Last night was 2 things for me: the 'All Black Tie Ball' for the Simply Ceroc weekend (the year's major event for the dance classes I attend), and the Rugby World Cup 2011 final between New Zealand and France.
When I signed-up to the ball, I wasn't thinking that much about the Rugby World Cup. In-fact, the Rugby World Cup didn't really enter my mind until the weekend it started, so when I learned earlier this year that the final and the ball were on the same night, the thought that went through my head was, 'meh'. Regardless, the advertising for the event said that they'd have the auditorium next to the dance floor open for us to go watch the game on their giant screen. That didn't really factor into my decision of going to the ball, but as the world cup final drew nearer, I'm glad they did it.
I signed up to the ball because my friend Melissa - the one who actually got myself and another mate of ours, Alexey, into dancing in the first place some 3 years ago - wanted to go. Despite being our progenitor, Melissa had never been to the ball, whereas Alexey and I and had been to 2 each in our time, so when Melissa got me to sign up to accompany her, this ball became the main motivation for going to dance class at all this year - I had dropped-off the ceroc radar for a good 6 months last year (when work started to eliminate any semblance I had of a social life) and so I felt I needed to get back into classes so that I wasn't totally useless come this weekend.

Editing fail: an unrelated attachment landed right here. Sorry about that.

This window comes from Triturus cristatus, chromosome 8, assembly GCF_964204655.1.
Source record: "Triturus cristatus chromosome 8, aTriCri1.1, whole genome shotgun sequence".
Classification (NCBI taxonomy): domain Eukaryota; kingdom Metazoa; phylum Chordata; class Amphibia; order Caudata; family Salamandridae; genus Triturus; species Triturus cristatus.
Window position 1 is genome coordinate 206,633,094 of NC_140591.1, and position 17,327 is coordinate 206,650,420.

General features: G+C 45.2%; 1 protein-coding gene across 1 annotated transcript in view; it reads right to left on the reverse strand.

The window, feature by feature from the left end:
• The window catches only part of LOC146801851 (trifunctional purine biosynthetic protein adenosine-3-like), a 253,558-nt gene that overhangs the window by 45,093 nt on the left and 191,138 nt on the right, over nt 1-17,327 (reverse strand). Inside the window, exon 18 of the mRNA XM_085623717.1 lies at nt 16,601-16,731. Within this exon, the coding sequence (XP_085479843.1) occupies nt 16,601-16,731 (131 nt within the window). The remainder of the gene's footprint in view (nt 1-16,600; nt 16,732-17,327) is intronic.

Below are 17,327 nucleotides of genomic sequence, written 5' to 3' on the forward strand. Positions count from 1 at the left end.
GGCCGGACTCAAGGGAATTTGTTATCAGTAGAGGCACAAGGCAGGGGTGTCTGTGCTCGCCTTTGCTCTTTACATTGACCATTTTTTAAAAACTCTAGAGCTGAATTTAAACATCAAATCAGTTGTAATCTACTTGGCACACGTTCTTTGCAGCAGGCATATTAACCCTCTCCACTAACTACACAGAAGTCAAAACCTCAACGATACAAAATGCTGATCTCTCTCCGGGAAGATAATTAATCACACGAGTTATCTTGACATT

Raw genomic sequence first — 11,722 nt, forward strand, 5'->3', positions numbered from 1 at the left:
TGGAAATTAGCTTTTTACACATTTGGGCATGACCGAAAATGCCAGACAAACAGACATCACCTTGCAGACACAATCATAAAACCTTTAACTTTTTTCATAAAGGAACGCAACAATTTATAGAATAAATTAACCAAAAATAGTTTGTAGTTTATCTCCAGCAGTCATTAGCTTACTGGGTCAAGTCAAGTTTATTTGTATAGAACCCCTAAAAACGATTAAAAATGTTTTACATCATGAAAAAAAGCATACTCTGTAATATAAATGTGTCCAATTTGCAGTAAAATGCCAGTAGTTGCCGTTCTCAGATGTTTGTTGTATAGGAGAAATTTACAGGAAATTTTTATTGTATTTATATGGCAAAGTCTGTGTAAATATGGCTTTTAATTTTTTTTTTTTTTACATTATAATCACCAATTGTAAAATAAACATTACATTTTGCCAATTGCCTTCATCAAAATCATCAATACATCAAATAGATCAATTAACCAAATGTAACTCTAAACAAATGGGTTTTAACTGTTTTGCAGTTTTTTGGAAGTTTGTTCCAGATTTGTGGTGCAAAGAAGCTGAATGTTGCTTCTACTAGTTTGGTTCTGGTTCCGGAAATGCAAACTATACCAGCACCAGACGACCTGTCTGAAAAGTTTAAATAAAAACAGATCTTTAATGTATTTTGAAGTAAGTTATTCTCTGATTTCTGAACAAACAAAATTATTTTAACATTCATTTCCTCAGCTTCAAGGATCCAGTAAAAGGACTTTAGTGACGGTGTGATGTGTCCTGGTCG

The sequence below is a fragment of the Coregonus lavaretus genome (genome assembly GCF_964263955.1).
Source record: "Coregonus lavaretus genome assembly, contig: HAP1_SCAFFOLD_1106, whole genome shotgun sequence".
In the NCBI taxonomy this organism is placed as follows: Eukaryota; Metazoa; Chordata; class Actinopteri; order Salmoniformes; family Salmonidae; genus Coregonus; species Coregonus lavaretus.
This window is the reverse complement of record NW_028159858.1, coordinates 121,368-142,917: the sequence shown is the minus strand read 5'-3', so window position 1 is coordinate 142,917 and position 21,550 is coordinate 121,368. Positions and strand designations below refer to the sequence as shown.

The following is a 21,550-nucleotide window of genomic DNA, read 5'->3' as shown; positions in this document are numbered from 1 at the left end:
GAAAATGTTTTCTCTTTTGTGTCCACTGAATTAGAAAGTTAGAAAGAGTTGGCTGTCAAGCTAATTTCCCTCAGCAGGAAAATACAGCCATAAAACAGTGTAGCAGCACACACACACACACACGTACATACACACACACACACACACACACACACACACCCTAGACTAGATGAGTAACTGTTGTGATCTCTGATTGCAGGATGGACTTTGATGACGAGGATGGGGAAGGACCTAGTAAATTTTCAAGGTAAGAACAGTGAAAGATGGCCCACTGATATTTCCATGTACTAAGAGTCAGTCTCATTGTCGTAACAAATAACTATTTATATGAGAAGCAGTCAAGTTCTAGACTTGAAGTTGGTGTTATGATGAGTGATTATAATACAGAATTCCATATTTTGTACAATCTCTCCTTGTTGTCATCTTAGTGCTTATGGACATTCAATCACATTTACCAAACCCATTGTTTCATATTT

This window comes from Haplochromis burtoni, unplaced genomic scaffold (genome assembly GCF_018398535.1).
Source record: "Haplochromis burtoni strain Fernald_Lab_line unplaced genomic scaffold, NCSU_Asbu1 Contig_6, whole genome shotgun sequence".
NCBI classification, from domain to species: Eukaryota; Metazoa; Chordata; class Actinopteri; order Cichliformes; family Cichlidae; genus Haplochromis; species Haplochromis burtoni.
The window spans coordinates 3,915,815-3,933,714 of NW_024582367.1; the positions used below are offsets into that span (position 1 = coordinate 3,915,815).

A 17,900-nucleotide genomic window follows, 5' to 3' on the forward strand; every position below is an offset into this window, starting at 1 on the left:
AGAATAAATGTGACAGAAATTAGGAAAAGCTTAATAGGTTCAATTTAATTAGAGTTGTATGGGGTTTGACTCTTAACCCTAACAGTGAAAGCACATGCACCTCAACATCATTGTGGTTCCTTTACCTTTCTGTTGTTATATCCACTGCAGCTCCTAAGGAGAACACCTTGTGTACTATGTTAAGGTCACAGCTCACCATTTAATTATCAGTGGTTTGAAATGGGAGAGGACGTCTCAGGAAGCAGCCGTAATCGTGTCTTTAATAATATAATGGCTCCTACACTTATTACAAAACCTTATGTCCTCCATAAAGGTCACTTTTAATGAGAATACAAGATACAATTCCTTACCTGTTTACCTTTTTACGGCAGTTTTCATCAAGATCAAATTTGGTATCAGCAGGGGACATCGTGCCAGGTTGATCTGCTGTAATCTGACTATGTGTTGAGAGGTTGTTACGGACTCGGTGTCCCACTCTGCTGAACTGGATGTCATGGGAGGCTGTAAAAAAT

One nice thing about the ball is that I get to wear a suit. I don't really get many occasions to don suit, so when I do I usually end-up wearing a bit of a "I'm wearing a suit!" smile from the simple idea that this is probably the nicest-looking I will ever get. The location for the ball isn't far from my place, so I walked through the city towards it, wearing a suit and my silly little grin.
Now that Melissa and I had 2 events to balance, we went to the ball with one eye always on the clock: doors to the ball opened at 7:30, dinner starts getting served at 8:00, kick-off for the game was at 9:00. We arrived on time, got a dance in, and it was during that dance we could smell the mains meal being lined-up at the buffet table not far from the dance floor. Melissa was particularly hungry, so mid-dance we manoeuvred ourselves across the dance floor between other dancing couples and right up to the edge closest to the buffet (I had actually failed to lead myself and my partner between a moving crowd several times earlier this week, so was very happy to have not stuffed this up here). When the song ended, we promptly let go of one another, ducked under the barrier at the edge of the dance floor, and were practically the front of the line at the buffet.
We got back to our table, ate away, and were almost done by the time everybody else managed to grab something to eat. A decent line stretched away from the buffet, and we were wiping the food from our mouths ready to go to the auditorium to watch the All Blacks play France.